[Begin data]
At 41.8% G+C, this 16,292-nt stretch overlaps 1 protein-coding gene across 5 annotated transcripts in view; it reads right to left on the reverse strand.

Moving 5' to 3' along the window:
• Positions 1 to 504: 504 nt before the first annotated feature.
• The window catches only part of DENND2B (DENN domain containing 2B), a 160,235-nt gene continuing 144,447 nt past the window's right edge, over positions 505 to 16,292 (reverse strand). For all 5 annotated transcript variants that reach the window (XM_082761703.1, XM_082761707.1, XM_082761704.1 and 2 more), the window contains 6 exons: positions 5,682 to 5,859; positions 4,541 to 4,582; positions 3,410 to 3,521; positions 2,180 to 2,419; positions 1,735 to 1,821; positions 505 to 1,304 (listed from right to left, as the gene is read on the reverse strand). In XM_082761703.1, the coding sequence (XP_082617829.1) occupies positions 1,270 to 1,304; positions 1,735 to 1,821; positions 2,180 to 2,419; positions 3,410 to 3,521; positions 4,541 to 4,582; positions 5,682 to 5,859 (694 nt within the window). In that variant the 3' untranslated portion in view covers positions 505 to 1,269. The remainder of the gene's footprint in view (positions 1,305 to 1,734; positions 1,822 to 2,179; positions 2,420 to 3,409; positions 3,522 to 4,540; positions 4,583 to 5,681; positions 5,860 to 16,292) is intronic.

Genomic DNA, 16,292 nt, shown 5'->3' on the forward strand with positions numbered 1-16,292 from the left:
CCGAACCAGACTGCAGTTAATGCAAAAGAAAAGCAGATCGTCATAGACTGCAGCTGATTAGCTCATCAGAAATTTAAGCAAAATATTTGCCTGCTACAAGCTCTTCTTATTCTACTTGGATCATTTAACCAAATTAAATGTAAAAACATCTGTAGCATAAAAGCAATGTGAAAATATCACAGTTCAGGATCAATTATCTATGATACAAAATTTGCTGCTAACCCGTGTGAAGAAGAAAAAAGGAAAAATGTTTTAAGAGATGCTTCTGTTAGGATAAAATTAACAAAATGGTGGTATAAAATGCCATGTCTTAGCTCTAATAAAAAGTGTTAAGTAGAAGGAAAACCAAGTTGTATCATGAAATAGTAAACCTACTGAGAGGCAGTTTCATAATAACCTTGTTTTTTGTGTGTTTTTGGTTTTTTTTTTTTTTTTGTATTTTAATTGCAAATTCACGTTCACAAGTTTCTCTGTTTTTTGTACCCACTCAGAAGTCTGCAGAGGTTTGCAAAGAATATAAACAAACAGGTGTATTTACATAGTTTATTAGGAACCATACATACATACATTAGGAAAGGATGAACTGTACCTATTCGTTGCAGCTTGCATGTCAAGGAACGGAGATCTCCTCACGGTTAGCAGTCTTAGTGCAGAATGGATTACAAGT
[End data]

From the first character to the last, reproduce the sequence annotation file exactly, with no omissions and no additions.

At 41.8% G+C, this 16,292-nt stretch overlaps 1 protein-coding gene across 5 annotated transcripts in view; it reads right to left on the reverse strand.

Moving 5' to 3' along the window:
• Positions 1 to 504: 504 nt before the first annotated feature.
• The window catches only part of DENND2B (DENN domain containing 2B), a 160,235-nt gene continuing 144,447 nt past the window's right edge, over positions 505 to 16,292 (reverse strand). For all 5 annotated transcript variants that reach the window (XM_082761703.1, XM_082761707.1, XM_082761704.1 and 2 more), the window contains 6 exons: positions 5,682 to 5,859; positions 4,541 to 4,582; positions 3,410 to 3,521; positions 2,180 to 2,419; positions 1,735 to 1,821; positions 505 to 1,304 (listed from right to left, as the gene is read on the reverse strand). In XM_082761703.1, the coding sequence (XP_082617829.1) occupies positions 1,270 to 1,304; positions 1,735 to 1,821; positions 2,180 to 2,419; positions 3,410 to 3,521; positions 4,541 to 4,582; positions 5,682 to 5,859 (694 nt within the window). In that variant the 3' untranslated portion in view covers positions 505 to 1,269. The remainder of the gene's footprint in view (positions 1,305 to 1,734; positions 1,822 to 2,179; positions 2,420 to 3,409; positions 3,522 to 4,540; positions 4,583 to 5,681; positions 5,860 to 16,292) is intronic.

Genomic DNA, 16,292 nt, shown 5'->3' on the forward strand with positions numbered 1-16,292 from the left:
CCGAACCAGACTGCAGTTAATGCAAAAGAAAAGCAGATCGTCATAGACTGCAGCTGATTAGCTCATCAGAAATTTAAGCAAAATATTTGCCTGCTACAAGCTCTTCTTATTCTACTTGGATCATTTAACCAAATTAAATGTAAAAACATCTGTAGCATAAAAGCAATGTGAAAATATCACAGTTCAGGATCAATTATCTATGATACAAAATTTGCTGCTAACCCGTGTGAAGAAGAAAAAAGGAAAAATGTTTTAAGAGATGCTTCTGTTAGGATAAAATTAACAAAATGGTGGTATAAAATGCCATGTCTTAGCTCTAATAAAAAGTGTTAAGTAGAAGGAAAACCAAGTTGTATCATGAAATAGTAAACCTACTGAGAGGCAGTTTCATAATAACCTTGTTTTTTGTGTGTTTTTGGTTTTTTTTTTTTTTTTGTATTTTAATTGCAAATTCACGTTCACAAGTTTCTCTGTTTTTTGTACCCACTCAGAAGTCTGCAGAGGTTTGCAAAGAATATAAACAAACAGGTGTATTTACATAGTTTATTAGGAACCATACATACATACATTAGGAAAGGATGAACTGTACCTATTCGTTGCAGCTTGCATGTCAAGGAACGGAGATCTCCTCACGGTTAGCAGTCTTAGTGCAGAATGGATTACAAGT